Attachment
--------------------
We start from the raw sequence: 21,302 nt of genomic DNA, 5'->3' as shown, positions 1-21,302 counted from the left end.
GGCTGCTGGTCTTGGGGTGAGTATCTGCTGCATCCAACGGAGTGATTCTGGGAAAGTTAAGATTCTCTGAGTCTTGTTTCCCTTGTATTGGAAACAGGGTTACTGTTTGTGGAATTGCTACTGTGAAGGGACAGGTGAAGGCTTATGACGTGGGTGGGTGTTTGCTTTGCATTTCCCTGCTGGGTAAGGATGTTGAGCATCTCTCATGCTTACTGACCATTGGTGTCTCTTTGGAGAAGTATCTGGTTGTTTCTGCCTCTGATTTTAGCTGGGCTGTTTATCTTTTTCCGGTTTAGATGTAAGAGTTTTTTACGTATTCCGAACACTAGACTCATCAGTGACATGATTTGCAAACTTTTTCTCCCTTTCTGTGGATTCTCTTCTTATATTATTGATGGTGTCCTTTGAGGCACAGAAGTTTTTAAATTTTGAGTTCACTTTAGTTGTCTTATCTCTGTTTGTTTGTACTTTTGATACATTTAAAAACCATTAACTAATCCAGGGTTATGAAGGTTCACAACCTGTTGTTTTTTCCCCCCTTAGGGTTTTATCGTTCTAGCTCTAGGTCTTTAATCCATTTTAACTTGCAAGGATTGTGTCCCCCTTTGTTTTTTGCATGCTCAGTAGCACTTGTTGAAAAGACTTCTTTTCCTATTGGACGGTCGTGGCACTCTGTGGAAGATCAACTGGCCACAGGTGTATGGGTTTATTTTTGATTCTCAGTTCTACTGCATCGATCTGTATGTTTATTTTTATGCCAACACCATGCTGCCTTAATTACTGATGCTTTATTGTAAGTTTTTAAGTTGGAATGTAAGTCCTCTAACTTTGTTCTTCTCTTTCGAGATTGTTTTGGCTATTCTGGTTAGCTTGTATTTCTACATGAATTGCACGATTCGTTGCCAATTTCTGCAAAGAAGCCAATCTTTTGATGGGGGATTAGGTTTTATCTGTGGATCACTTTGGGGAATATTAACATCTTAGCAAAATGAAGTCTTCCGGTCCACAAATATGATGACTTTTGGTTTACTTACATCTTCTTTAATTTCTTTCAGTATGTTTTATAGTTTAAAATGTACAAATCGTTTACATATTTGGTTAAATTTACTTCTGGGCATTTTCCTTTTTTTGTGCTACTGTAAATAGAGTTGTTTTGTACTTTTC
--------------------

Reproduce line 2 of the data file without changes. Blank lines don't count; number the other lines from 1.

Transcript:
GGCTGCTGGTCTTGGGGTGAGTATCTGCTGCATCCAACGGAGTGATTCTGGGAAAGTTAAGATTCTCTGAGTCTTGTTTCCCTTGTATTGGAAACAGGGTTACTGTTTGTGGAATTGCTACTGTGAAGGGACAGGTGAAGGCTTATGACGTGGGTGGGTGTTTGCTTTGCATTTCCCTGCTGGGTAAGGATGTTGAGCATCTCTCATGCTTACTGACCATTGGTGTCTCTTTGGAGAAGTATCTGGTTGTTTCTGCCTCTGATTTTAGCTGGGCTGTTTATCTTTTTCCGGTTTAGATGTAAGAGTTTTTTACGTATTCCGAACACTAGACTCATCAGTGACATGATTTGCAAACTTTTTCTCCCTTTCTGTGGATTCTCTTCTTATATTATTGATGGTGTCCTTTGAGGCACAGAAGTTTTTAAATTTTGAGTTCACTTTAGTTGTCTTATCTCTGTTTGTTTGTACTTTTGATACATTTAAAAACCATTAACTAATCCAGGGTTATGAAGGTTCACAACCTGTTGTTTTTTCCCCCCTTAGGGTTTTATCGTTCTAGCTCTAGGTCTTTAATCCATTTTAACTTGCAAGGATTGTGTCCCCCTTTGTTTTTTGCATGCTCAGTAGCACTTGTTGAAAAGACTTCTTTTCCTATTGGACGGTCGTGGCACTCTGTGGAAGATCAACTGGCCACAGGTGTATGGGTTTATTTTTGATTCTCAGTTCTACTGCATCGATCTGTATGTTTATTTTTATGCCAACACCATGCTGCCTTAATTACTGATGCTTTATTGTAAGTTTTTAAGTTGGAATGTAAGTCCTCTAACTTTGTTCTTCTCTTTCGAGATTGTTTTGGCTATTCTGGTTAGCTTGTATTTCTACATGAATTGCACGATTCGTTGCCAATTTCTGCAAAGAAGCCAATCTTTTGATGGGGGATTAGGTTTTATCTGTGGATCACTTTGGGGAATATTAACATCTTAGCAAAATGAAGTCTTCCGGTCCACAAATATGATGACTTTTGGTTTACTTACATCTTCTTTAATTTCTTTCAGTATGTTTTATAGTTTAAAATGTACAAATCGTTTACATATTTGGTTAAATTTACTTCTGGGCATTTTCCTTTTTTTGTGCTACTGTAAATAGAGTTGTTTTGTACTTTTC